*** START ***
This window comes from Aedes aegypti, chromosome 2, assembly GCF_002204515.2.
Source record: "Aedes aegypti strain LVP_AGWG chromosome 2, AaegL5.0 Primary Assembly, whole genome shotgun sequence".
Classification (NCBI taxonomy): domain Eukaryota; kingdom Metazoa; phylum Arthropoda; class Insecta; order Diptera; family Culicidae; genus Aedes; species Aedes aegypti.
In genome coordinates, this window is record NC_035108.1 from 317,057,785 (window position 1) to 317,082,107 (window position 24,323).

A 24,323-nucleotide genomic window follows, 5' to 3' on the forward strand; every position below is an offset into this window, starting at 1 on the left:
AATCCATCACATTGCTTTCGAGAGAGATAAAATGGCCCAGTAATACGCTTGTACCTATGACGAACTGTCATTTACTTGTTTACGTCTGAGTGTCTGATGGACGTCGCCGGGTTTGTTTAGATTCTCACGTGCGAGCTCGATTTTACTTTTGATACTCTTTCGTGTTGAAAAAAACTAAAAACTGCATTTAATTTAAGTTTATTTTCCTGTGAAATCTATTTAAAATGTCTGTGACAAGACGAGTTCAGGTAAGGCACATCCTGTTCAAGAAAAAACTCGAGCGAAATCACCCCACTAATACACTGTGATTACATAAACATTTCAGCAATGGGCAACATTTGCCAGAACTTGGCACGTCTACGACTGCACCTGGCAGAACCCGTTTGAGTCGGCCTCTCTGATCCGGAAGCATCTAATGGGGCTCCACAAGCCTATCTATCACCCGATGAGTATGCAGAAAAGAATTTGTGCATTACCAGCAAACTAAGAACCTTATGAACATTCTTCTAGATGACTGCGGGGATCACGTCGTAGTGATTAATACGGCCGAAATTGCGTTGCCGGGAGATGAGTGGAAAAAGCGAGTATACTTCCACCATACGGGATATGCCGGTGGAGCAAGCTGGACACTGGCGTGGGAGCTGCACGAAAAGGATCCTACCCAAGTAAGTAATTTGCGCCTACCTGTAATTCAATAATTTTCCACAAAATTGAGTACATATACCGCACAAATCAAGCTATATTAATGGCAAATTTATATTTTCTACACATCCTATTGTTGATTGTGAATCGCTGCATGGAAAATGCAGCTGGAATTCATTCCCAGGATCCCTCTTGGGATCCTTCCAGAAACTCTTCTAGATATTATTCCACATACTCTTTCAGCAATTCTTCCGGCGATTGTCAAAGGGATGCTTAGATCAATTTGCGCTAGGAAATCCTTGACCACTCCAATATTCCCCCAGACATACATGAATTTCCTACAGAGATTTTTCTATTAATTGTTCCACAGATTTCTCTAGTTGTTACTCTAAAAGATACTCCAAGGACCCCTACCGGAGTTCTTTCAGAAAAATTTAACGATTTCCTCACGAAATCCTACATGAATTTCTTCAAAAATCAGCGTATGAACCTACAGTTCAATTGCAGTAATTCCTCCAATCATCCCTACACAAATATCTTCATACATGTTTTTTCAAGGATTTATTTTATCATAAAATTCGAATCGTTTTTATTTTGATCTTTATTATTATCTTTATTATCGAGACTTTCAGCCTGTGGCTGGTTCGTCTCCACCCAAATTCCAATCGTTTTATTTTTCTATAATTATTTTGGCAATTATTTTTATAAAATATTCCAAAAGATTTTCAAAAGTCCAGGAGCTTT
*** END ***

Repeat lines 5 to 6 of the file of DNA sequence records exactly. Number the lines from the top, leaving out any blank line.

A 24,323-nucleotide genomic window follows, 5' to 3' on the forward strand; every position below is an offset into this window, starting at 1 on the left:
AATCCATCACATTGCTTTCGAGAGAGATAAAATGGCCCAGTAATACGCTTGTACCTATGACGAACTGTCATTTACTTGTTTACGTCTGAGTGTCTGATGGACGTCGCCGGGTTTGTTTAGATTCTCACGTGCGAGCTCGATTTTACTTTTGATACTCTTTCGTGTTGAAAAAAACTAAAAACTGCATTTAATTTAAGTTTATTTTCCTGTGAAATCTATTTAAAATGTCTGTGACAAGACGAGTTCAGGTAAGGCACATCCTGTTCAAGAAAAAACTCGAGCGAAATCACCCCACTAATACACTGTGATTACATAAACATTTCAGCAATGGGCAACATTTGCCAGAACTTGGCACGTCTACGACTGCACCTGGCAGAACCCGTTTGAGTCGGCCTCTCTGATCCGGAAGCATCTAATGGGGCTCCACAAGCCTATCTATCACCCGATGAGTATGCAGAAAAGAATTTGTGCATTACCAGCAAACTAAGAACCTTATGAACATTCTTCTAGATGACTGCGGGGATCACGTCGTAGTGATTAATACGGCCGAAATTGCGTTGCCGGGAGATGAGTGGAAAAAGCGAGTATACTTCCACCATACGGGATATGCCGGTGGAGCAAGCTGGACACTGGCGTGGGAGCTGCACGAAAAGGATCCTACCCAAGTAAGTAATTTGCGCCTACCTGTAATTCAATAATTTTCCACAAAATTGAGTACATATACCGCACAAATCAAGCTATATTAATGGCAAATTTATATTTTCTACACATCCTATTGTTGATTGTGAATCGCTGCATGGAAAATGCAGCTGGAATTCATTCCCAGGATCCCTCTTGGGATCCTTCCAGAAACTCTTCTAGATATTATTCCACATACTCTTTCAGCAATTCTTCCGGCGATTGTCAAAGGGATGCTTAGATCAATTTGCGCTAGGAAATCCTTGACCACTCCAATATTCCCCCAGACATACATGAATTTCCTACAGAGATTTTTCTATTAATTGTTCCACAGATTTCTCTAGTTGTTACTCTAAAAGATACTCCAAGGACCCCTACCGGAGTTCTTTCAGAAAAATTTAACGATTTCCTCACGAAATCCTACATGAATTTCTTCAAAAATCAGCGTATGAACCTACAGTTCAATTGCAGTAATTCCTCCAATCATCCCTACACAAATATCTTCATACATGTTTTTTCAAGGATTTATTTTATCATAAAATTCGAATCGTTTTTATTTTGATCTTTATTATTATCTTTATTATCGAGACTTTCAGCCTGTGGCTGGTTCGTCTCCACCCAAATTCCAATCGTTTTATTTTTCTATAATTATTTTGGCAATTATTTTTATAAAATATTCCAAAAGATTTTCAAAAGTCCAGGAGCTTT